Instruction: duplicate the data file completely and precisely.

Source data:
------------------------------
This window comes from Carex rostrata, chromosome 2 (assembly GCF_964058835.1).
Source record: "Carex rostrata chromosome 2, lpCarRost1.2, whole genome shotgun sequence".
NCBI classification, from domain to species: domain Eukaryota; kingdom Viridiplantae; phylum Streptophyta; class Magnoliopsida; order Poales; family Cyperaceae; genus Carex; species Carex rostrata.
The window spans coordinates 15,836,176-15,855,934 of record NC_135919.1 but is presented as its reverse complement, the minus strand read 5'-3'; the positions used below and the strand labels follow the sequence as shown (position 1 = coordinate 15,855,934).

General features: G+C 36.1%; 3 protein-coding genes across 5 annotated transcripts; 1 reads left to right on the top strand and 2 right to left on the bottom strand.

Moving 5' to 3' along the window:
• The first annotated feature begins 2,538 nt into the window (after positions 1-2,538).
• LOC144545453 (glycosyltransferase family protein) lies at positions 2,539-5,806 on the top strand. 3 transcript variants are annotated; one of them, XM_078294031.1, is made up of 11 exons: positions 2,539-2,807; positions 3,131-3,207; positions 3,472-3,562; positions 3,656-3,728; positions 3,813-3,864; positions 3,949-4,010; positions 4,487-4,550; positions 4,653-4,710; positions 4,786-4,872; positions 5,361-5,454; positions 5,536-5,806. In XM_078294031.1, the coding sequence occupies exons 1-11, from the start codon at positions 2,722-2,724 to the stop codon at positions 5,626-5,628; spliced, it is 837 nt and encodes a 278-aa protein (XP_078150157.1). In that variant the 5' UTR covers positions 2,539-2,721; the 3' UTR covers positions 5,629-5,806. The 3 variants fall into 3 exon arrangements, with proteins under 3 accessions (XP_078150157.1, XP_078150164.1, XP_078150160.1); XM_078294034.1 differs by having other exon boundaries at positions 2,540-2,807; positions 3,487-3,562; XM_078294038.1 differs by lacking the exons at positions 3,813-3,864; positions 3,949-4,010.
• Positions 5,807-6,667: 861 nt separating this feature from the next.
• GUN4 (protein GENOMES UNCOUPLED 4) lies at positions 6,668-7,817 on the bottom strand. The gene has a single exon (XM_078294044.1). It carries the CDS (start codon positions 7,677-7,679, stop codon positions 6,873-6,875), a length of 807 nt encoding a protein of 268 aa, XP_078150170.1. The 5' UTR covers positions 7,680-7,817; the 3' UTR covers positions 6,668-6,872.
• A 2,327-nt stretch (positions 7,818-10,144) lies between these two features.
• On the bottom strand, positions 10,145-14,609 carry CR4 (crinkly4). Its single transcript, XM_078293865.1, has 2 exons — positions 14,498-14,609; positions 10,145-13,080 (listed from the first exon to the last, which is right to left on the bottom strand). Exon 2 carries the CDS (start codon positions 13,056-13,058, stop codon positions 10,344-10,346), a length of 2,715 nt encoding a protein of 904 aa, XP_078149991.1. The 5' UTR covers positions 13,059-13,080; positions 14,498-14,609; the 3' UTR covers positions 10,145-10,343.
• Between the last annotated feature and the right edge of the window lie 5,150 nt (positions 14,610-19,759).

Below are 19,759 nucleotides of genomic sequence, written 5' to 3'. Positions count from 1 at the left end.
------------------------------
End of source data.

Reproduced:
This window comes from Carex rostrata, chromosome 2 (assembly GCF_964058835.1).
Source record: "Carex rostrata chromosome 2, lpCarRost1.2, whole genome shotgun sequence".
NCBI classification, from domain to species: domain Eukaryota; kingdom Viridiplantae; phylum Streptophyta; class Magnoliopsida; order Poales; family Cyperaceae; genus Carex; species Carex rostrata.
The window spans coordinates 15,836,176-15,855,934 of record NC_135919.1 but is presented as its reverse complement, the minus strand read 5'-3'; the positions used below and the strand labels follow the sequence as shown (position 1 = coordinate 15,855,934).

General features: G+C 36.1%; 3 protein-coding genes across 5 annotated transcripts; 1 reads left to right on the top strand and 2 right to left on the bottom strand.

Moving 5' to 3' along the window:
• The first annotated feature begins 2,538 nt into the window (after positions 1-2,538).
• LOC144545453 (glycosyltransferase family protein) lies at positions 2,539-5,806 on the top strand. 3 transcript variants are annotated; one of them, XM_078294031.1, is made up of 11 exons: positions 2,539-2,807; positions 3,131-3,207; positions 3,472-3,562; positions 3,656-3,728; positions 3,813-3,864; positions 3,949-4,010; positions 4,487-4,550; positions 4,653-4,710; positions 4,786-4,872; positions 5,361-5,454; positions 5,536-5,806. In XM_078294031.1, the coding sequence occupies exons 1-11, from the start codon at positions 2,722-2,724 to the stop codon at positions 5,626-5,628; spliced, it is 837 nt and encodes a 278-aa protein (XP_078150157.1). In that variant the 5' UTR covers positions 2,539-2,721; the 3' UTR covers positions 5,629-5,806. The 3 variants fall into 3 exon arrangements, with proteins under 3 accessions (XP_078150157.1, XP_078150164.1, XP_078150160.1); XM_078294034.1 differs by having other exon boundaries at positions 2,540-2,807; positions 3,487-3,562; XM_078294038.1 differs by lacking the exons at positions 3,813-3,864; positions 3,949-4,010.
• Positions 5,807-6,667: 861 nt separating this feature from the next.
• GUN4 (protein GENOMES UNCOUPLED 4) lies at positions 6,668-7,817 on the bottom strand. The gene has a single exon (XM_078294044.1). It carries the CDS (start codon positions 7,677-7,679, stop codon positions 6,873-6,875), a length of 807 nt encoding a protein of 268 aa, XP_078150170.1. The 5' UTR covers positions 7,680-7,817; the 3' UTR covers positions 6,668-6,872.
• A 2,327-nt stretch (positions 7,818-10,144) lies between these two features.
• On the bottom strand, positions 10,145-14,609 carry CR4 (crinkly4). Its single transcript, XM_078293865.1, has 2 exons — positions 14,498-14,609; positions 10,145-13,080 (listed from the first exon to the last, which is right to left on the bottom strand). Exon 2 carries the CDS (start codon positions 13,056-13,058, stop codon positions 10,344-10,346), a length of 2,715 nt encoding a protein of 904 aa, XP_078149991.1. The 5' UTR covers positions 13,059-13,080; positions 14,498-14,609; the 3' UTR covers positions 10,145-10,343.
• Between the last annotated feature and the right edge of the window lie 5,150 nt (positions 14,610-19,759).

Below are 19,759 nucleotides of genomic sequence, written 5' to 3'. Positions count from 1 at the left end.